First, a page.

GOP Congress Exodus, Lower Back Pain, Protecting Workers' Tips
Top of Mind with Julie Rose - Radio Archive, Episode 789
- Apr 12, 2018 11:00 pm
- 1:42:17 mins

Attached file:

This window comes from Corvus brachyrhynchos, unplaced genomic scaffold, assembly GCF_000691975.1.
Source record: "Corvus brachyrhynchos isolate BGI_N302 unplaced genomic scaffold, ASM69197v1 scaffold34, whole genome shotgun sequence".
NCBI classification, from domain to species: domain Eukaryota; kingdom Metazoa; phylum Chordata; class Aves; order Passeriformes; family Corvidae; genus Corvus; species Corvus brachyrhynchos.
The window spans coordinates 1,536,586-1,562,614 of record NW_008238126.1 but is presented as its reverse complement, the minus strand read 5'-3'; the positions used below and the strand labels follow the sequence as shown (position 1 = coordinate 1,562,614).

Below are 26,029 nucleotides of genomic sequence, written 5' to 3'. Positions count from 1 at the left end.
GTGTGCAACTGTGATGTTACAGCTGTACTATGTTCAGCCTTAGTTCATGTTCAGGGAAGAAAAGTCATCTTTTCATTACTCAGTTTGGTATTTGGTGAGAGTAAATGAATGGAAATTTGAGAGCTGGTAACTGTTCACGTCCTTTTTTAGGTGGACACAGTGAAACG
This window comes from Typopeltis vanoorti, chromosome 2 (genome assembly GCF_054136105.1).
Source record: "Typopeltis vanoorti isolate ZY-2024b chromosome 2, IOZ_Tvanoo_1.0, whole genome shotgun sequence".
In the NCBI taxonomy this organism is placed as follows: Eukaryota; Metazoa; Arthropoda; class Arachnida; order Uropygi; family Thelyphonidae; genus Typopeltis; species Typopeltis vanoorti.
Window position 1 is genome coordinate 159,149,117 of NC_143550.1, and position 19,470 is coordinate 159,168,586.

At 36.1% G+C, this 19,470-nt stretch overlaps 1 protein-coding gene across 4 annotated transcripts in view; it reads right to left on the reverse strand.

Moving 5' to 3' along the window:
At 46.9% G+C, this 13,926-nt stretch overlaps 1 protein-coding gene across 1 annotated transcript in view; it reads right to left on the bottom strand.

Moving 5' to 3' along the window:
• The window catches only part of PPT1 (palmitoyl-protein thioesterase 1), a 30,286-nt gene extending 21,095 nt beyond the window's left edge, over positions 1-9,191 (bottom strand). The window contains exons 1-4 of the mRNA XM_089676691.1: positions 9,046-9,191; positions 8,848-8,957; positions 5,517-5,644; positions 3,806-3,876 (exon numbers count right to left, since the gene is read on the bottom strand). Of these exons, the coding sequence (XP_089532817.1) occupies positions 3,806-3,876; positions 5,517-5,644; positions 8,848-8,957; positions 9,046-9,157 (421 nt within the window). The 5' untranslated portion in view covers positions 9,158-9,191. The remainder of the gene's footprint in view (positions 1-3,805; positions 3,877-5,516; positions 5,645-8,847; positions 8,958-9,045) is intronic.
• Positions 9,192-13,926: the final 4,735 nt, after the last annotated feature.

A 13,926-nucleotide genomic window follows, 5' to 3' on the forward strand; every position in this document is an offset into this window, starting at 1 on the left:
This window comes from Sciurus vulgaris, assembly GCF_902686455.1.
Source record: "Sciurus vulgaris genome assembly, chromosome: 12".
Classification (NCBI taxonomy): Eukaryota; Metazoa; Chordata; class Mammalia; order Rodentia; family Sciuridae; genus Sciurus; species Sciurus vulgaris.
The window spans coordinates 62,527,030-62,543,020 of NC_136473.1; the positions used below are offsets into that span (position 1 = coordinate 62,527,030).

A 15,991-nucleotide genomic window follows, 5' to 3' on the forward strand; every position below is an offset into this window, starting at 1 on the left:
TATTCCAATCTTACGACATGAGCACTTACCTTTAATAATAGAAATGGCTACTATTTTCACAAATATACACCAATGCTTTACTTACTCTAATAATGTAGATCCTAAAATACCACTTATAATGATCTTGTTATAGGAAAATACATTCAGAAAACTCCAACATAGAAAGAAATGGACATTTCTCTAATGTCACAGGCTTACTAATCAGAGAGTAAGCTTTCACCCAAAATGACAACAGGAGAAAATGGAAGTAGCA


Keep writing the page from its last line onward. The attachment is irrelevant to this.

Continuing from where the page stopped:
Record GOP Exodus in Congress Guest: James Curry, PhD, Assistant Professor of Political Science, University of Utah House Speaker Paul Ryan has announced he will not run for re-election, but he told reporters when he made the announcement that his decision has nothing to do with the possibility that Republicans will lose control of the US House in the coming mid-term election. Rather, Ryan says it’s about spending more time with his family. A record number of Republicans in Congress are retiring, resigning or leaving to run for other office. What’s does Paul Ryan’s departure as a Republican figurehead in Washington mean for the party’s chances of keeping control of Congress this year? We’re Dealing with Lower-Back Pain All Wrong Guest: Judith Turner, PhD, Clinical Psychologist, Center for Pain Relief, University of Washington Medical Center, Professor of Psychiatry & Behavioral Sciences and of Rehabilitation Medicine at the University of Washington Low back pain is always bad news – and it’s increasingly common in the US and everywhere else in the world. But the really bad news is that the typical treatment for it – painkillers, “taking it easy,” and even shots or surgery – are not scientifically proven to be that helpful. In fact, they’re not even the first line of treatment recommended by expert groups such as the American Pain Society. Budget Deal Protects Workers’ Tips Guest: Nicole Hallett, PhD, Assistant Clinical Professor, School of Law, and Director of the Community Justice Clinic, University at Buffalo In the restaurant business there’s a sort of class divide not unlike the upstairs/downstairs thing in Downtown Abbey – but it’s between the people who work in the front of the restaurant dealing with customers and the people who work in the back. When you leave a tip for your server, do you ever think about the line cooks or dishwashers who also made your meal possible? Would you like them to get a cut of what you’re leaving for the team that took your order, delivered your food and cleared your plates? This question of who should get a share of the tips is an ongoing, heated debate in the restaurant world, which both the Obama and Trump Administrations have waded into. ICU Visiting Hour Restrictions Hurt More Than They Help (Originally aired: Nov. 6, 2017) Guest: Giora Netzer, MD, Associate Professor of Medicine and Epidemiology and Public Health, University of Maryland There’s a nationwide movement to loosen visitor restrictions in critical care hospital settings. Advocates for giving a patient’s family open access to the ICU say it improves things for both the patient and the family. Not all intensive care nurses or hospital administrators agree, however. Next Generation of Antibiotics (Originally aired: Jan. 30, 2018) Guest: Bryan Davies, PhD, Assistant Professor of Molecular Biosciences, University of Texas at Austin The rapid growth of bacteria resistant to antibiotics is a global health crisis, according to the World Health Organization. But the race to discover new antibiotics that work is slow-going. A team of biologists at the University of Texas at Austin has found a way to speed up the testing process. Farming Doesn’t Come with Insurance Benefits (Originally aired: Aug. 29, 2017) Guest: Shoshanah Inwood, Assistant Professor of Community Development and Food Systems, Ohio State University When you think about the most dangerous jobs in America, does farming come to mind? Flipping tractors, unpredictable animals, chemical exposure and dangerous machinery make agriculture one of the most hazardous industries in the country. Little wonder that finding affordable health insurance is one of the most significant concerns facing American farmers, who are often self-employed. A survey funded by the US Department of Agriculture also found that concern deters young farmers from embracing the career.